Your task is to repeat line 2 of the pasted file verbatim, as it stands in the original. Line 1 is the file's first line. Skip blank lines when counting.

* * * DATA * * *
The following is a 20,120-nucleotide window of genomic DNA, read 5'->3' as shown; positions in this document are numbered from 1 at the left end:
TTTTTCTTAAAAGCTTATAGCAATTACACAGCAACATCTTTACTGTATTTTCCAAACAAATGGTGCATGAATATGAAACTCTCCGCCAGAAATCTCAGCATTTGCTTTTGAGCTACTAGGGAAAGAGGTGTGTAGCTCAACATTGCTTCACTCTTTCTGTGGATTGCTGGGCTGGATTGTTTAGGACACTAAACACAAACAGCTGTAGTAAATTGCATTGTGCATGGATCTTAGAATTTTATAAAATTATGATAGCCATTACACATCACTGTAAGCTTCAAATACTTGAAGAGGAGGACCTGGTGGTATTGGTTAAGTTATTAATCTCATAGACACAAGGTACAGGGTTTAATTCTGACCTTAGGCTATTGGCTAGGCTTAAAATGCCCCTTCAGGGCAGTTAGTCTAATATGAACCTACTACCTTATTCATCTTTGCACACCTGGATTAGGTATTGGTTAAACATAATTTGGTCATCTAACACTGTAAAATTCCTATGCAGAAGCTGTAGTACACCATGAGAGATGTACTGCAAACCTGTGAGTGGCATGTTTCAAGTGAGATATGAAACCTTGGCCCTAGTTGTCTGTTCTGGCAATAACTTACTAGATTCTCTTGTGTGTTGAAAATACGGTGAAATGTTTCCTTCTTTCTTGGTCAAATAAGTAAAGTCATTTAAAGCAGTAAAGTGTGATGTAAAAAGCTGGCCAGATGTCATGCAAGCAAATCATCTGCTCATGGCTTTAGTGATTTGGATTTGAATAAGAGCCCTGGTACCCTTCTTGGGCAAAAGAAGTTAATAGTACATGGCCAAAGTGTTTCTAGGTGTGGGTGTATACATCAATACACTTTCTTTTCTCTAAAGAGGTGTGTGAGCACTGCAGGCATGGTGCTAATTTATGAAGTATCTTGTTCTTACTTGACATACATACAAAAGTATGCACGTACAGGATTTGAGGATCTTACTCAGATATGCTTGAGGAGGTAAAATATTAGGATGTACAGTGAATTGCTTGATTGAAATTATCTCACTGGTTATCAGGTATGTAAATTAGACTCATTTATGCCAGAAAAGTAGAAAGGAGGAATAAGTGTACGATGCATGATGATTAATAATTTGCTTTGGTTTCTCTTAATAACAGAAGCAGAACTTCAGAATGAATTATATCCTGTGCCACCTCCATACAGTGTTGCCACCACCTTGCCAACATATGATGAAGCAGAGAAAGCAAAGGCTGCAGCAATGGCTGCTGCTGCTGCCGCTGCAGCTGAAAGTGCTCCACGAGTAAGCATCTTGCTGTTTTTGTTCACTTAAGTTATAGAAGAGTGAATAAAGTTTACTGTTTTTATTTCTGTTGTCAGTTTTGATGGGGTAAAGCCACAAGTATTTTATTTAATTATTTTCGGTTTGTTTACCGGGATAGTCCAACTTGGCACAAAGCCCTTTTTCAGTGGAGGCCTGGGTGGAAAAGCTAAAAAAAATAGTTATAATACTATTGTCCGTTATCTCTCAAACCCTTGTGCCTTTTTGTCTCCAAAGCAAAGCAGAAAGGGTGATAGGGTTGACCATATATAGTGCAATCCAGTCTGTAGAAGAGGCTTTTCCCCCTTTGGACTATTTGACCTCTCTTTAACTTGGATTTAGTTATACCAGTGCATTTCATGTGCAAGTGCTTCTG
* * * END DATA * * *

TTTTTCTTAAAAGCTTATAGCAATTACACAGCAACATCTTTACTGTATTTTCCAAACAAATGGTGCATGAATATGAAACTCTCCGCCAGAAATCTCAGCATTTGCTTTTGAGCTACTAGGGAAAGAGGTGTGTAGCTCAACATTGCTTCACTCTTTCTGTGGATTGCTGGGCTGGATTGTTTAGGACACTAAACACAAACAGCTGTAGTAAATTGCATTGTGCATGGATCTTAGAATTTTATAAAATTATGATAGCCATTACACATCACTGTAAGCTTCAAATACTTGAAGAGGAGGACCTGGTGGTATTGGTTAAGTTATTAATCTCATAGACACAAGGTACAGGGTTTAATTCTGACCTTAGGCTATTGGCTAGGCTTAAAATGCCCCTTCAGGGCAGTTAGTCTAATATGAACCTACTACCTTATTCATCTTTGCACACCTGGATTAGGTATTGGTTAAACATAATTTGGTCATCTAACACTGTAAAATTCCTATGCAGAAGCTGTAGTACACCATGAGAGATGTACTGCAAACCTGTGAGTGGCATGTTTCAAGTGAGATATGAAACCTTGGCCCTAGTTGTCTGTTCTGGCAATAACTTACTAGATTCTCTTGTGTGTTGAAAATACGGTGAAATGTTTCCTTCTTTCTTGGTCAAATAAGTAAAGTCATTTAAAGCAGTAAAGTGTGATGTAAAAAGCTGGCCAGATGTCATGCAAGCAAATCATCTGCTCATGGCTTTAGTGATTTGGATTTGAATAAGAGCCCTGGTACCCTTCTTGGGCAAAAGAAGTTAATAGTACATGGCCAAAGTGTTTCTAGGTGTGGGTGTATACATCAATACACTTTCTTTTCTCTAAAGAGGTGTGTGAGCACTGCAGGCATGGTGCTAATTTATGAAGTATCTTGTTCTTACTTGACATACATACAAAAGTATGCACGTACAGGATTTGAGGATCTTACTCAGATATGCTTGAGGAGGTAAAATATTAGGATGTACAGTGAATTGCTTGATTGAAATTATCTCACTGGTTATCAGGTATGTAAATTAGACTCATTTATGCCAGAAAAGTAGAAAGGAGGAATAAGTGTACGATGCATGATGATTAATAATTTGCTTTGGTTTCTCTTAATAACAGAAGCAGAACTTCAGAATGAATTATATCCTGTGCCACCTCCATACAGTGTTGCCACCACCTTGCCAACATATGATGAAGCAGAGAAAGCAAAGGCTGCAGCAATGGCTGCTGCTGCTGCCGCTGCAGCTGAAAGTGCTCCACGAGTAAGCATCTTGCTGTTTTTGTTCACTTAAGTTATAGAAGAGTGAATAAAGTTTACTGTTTTTATTTCTGTTGTCAGTTTTGATGGGGTAAAGCCACAAGTATTTTATTTAATTATTTTCGGTTTGTTTACCGGGATAGTCCAACTTGGCACAAAGCCCTTTTTCAGTGGAGGCCTGGGTGGAAAAGCTAAAAAAAATAGTTATAATACTATTGTCCGTTATCTCTCAAACCCTTGTGCCTTTTTGTCTCCAAAGCAAAGCAGAAAGGGTGATAGGGTTGACCATATATAGTGCAATCCAGTCTGTAGAAGAGGCTTTTCCCCCTTTGGACTATTTGACCTCTCTTTAACTTGGATTTAGTTATACCAGTGCATTTCATGTGCAAGTGCTTCTG